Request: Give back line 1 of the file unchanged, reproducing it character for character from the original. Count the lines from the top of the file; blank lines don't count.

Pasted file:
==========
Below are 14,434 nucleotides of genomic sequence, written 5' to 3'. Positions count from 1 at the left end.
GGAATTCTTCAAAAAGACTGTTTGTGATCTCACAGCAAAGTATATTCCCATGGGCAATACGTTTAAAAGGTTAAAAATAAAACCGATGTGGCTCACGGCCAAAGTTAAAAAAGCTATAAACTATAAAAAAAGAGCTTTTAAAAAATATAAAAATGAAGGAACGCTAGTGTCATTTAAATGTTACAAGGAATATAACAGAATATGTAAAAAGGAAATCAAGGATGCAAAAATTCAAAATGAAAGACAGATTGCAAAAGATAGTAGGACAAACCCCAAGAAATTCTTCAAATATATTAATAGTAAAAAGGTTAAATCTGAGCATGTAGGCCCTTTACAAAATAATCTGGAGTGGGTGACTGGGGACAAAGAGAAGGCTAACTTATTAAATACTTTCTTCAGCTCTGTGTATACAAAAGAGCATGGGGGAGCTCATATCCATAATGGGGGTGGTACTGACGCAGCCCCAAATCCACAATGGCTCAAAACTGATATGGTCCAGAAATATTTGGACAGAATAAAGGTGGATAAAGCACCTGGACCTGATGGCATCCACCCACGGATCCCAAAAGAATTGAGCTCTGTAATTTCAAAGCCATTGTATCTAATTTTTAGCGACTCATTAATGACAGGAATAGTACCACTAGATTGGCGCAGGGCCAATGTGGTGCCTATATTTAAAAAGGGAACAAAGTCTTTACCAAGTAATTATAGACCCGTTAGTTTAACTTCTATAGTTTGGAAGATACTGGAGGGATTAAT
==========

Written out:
Below are 14,434 nucleotides of genomic sequence, written 5' to 3'. Positions count from 1 at the left end.